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Planning Commission backs zoning change for Hancock area hotel

Thursday, November 14, 2013 by Elizabeth Pagano

Plans for a boutique hotel at the 1928 Commodore Perry Estate sailed through the Planning Commission Tuesday night, despite opposition from the Hancock Neighborhood Association.


Commissioners unanimously approved the zoning request in an 8-0, vote, with Commissioner Dannette Chimenti absent.


“It’s obviously a very contentious case. It’s a difficult site for a lot of us to think about. It’s hard when the measures and proof of doing something great and positive for the site are the same measures or comments that are being used as though this is negative and terrible,” said Commissioner Stephen Oliver. “I see a plan on paper that I respond to well. I think of what the long history of this development has been and I do see concessions. I do see it being held back significantly. The density has been lowered. Impervious cover has been thought about. The trees are protected.”


“I would be easily in favor of this,” said Oliver.


Perry Estate LLC and developer Clark Lyda have already restored the main estate and gardens at 710 East 41st Street, and plan to retain several of the other buildings including the chapel and greenhouse, though several other buildings associated with St. Mary’s Academy will be demolished to make way for the hotel.


Last month, the Historic Landmark Commission approved Historic zoning for the mansion and garden. But, in order to move forward with plans to develop the rest of the 5.69 acre lot, developers will need a zoning change on several tracts of the property. For years, the property has been home to schools and churches.


Developers hope to build a boutique hotel with a maximum of 55 rooms, up to 20 residential units, a farm-to-table restaurant, meeting center and underground parking.


Attorney Steve Metcalfe told the commission that the change to Community Commercial (GR) was deceptive, calling it “GR Light” in practice. After three years of negotiations with the neighborhood, many of the uses in that zoning category had been preemptively prohibited, leaving just over a dozen that will still be allowed.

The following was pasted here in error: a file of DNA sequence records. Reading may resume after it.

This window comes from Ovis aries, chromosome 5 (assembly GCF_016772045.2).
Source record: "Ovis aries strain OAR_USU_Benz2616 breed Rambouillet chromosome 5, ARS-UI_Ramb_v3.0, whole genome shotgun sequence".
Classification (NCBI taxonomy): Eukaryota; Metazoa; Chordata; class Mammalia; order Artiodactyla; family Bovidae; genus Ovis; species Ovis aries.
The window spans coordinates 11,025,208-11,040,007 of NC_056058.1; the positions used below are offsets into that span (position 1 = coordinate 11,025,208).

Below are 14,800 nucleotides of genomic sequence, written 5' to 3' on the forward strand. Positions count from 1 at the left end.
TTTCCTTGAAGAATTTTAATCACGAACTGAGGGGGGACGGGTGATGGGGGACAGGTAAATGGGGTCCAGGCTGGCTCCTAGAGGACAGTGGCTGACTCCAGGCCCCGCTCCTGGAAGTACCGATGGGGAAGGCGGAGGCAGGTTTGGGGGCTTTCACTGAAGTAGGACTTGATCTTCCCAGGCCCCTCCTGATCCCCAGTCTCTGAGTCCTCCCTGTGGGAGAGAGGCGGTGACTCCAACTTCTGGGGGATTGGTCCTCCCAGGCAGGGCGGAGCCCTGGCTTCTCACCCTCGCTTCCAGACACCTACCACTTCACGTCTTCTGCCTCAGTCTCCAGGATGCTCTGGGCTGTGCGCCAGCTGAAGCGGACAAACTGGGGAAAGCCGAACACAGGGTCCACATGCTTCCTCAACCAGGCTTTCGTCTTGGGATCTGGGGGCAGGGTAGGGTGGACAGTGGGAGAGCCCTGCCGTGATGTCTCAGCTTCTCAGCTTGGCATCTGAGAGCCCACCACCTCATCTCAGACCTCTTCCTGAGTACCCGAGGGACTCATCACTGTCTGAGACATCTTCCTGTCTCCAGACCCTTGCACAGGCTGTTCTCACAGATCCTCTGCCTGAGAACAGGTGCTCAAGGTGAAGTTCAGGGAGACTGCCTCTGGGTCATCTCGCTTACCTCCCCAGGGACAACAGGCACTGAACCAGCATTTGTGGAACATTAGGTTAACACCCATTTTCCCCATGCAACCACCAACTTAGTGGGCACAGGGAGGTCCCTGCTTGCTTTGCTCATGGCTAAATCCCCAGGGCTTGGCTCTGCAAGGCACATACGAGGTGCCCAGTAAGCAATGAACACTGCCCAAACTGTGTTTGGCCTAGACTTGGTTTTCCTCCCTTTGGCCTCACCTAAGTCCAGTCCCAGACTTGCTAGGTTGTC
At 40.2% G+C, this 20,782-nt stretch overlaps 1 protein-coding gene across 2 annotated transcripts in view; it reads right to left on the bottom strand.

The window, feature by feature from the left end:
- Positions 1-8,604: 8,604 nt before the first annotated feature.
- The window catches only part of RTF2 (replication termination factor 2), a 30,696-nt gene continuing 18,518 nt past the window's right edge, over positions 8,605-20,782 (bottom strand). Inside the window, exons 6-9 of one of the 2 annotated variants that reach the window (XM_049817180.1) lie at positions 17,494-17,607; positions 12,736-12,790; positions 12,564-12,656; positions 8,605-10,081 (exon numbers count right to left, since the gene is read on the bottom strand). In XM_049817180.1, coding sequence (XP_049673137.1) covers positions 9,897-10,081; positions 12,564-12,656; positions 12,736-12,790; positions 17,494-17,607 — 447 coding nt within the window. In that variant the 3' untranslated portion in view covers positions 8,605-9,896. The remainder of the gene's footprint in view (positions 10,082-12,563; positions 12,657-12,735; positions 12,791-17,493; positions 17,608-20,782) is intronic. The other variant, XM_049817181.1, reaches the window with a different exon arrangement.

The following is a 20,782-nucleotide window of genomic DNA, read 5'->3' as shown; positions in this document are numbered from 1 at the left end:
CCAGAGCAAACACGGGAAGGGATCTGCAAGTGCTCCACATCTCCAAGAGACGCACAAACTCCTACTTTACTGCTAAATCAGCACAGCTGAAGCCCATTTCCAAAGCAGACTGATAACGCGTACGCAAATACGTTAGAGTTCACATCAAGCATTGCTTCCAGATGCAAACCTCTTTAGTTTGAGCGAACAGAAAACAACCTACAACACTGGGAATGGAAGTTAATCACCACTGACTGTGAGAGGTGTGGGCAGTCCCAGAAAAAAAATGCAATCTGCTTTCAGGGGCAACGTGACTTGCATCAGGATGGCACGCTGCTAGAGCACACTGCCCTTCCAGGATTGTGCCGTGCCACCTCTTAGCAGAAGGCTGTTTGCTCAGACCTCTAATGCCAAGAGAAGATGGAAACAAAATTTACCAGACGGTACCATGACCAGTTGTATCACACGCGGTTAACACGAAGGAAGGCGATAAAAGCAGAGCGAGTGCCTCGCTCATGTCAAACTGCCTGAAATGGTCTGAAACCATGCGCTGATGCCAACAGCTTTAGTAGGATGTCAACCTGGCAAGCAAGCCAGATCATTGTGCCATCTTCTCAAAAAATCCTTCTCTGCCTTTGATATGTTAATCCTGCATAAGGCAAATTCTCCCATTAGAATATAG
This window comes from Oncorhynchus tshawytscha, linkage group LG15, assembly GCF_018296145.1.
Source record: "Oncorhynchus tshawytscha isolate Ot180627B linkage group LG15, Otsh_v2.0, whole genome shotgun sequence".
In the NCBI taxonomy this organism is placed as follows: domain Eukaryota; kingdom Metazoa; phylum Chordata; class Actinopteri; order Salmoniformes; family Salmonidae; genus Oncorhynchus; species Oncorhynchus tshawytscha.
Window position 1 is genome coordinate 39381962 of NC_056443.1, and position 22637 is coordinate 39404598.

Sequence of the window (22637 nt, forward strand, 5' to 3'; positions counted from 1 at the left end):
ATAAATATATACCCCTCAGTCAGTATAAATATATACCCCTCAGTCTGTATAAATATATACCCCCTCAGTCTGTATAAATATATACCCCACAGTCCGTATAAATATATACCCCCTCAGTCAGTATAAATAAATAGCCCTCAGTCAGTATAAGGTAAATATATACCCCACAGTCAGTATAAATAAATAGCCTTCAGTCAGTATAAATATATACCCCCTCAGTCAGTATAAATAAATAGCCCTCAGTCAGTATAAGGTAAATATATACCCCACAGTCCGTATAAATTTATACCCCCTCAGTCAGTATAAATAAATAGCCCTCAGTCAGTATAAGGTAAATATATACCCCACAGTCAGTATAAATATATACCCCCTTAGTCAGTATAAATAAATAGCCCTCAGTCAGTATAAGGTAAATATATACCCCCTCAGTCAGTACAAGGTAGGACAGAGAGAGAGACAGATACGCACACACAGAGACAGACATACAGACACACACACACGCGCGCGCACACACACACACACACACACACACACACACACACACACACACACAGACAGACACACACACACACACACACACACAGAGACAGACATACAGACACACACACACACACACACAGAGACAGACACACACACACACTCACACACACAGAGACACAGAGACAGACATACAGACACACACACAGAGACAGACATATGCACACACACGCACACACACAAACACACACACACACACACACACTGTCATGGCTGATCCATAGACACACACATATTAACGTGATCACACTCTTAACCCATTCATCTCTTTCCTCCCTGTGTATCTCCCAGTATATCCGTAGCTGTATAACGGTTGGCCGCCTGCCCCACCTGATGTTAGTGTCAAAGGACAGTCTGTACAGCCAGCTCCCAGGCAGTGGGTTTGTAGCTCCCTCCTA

The Hancock Neighborhood Association opposes the change, and voted formally in March to do so by secret ballot. The neighborhood has a petition against the change, but it currently stands at just more than 15 percent, which is below the 20 percent needed to be valid.


Opponents of the project filled City Council Chambers, wearing stickers on their chests to illustrate their position.


Neighbors that were opposed to the project cited environmental, noise and cultural concerns as well as worrying about commercial creep into the neighborhood.


“It creates a walled compound, not a pedestrian community. It reverses the traditional role of Red River in this section as a protective boundary, and treats it as a commercial corridor,” said neighbor Mark Burch. “This isn’t a vision, it’s a nightmare.”


Though there is opposition to the zoning change, the project also has its proponents. Preservation Austin supports the plan, as do several neighbors – including the current president of the Hancock Neighborhood Association.


“I think this is an ideal plan to re-purpose this historic property. Personally, I don’t think anyone would want to see the mansion demolished and the land chopped up into residential lots. I also consider this plan to be minimal development,” said neighbor Polly Henderson, whose parents once owned the property. Henderson has lived in the neighborhood for more than 30 years, and also worked at the school.


Addressing neighborhood concerns about noise from weddings and other events that will be held on the property, Henderson pointed out that while she was at the school, they taught drumming and rock and roll outdoors, as well as holding student and brass concerns outdoors without complaint.


Neighbor Raphael Anwar said that he moved to Central Austin, in part, in order to embrace a walkable, sustainable community and avoid sprawl.


“I didn’t want to be a part of that problem, so I bought in Central Austin. And now I’m in Central Austin and I realize, actually, a lot of people in Central Austin are kind of part of the problem,” said Anwar. “We need to change fundamentally in order to not sprawl… We need to change our land use.”


“Change is hard. Change is painful. Change is scary,” said Anwar. “I value this development because it offers what I’m looking for in a central neighborhood. Developers aren’t evil. Well, not all of them are evil. The developer in this case has an emotional attachment to the property. He’s not tearing down anything. He’s actually adding residential units. I think this is going to become not just a showcase for Hancock, but a showcase for the entire city of Austin.”

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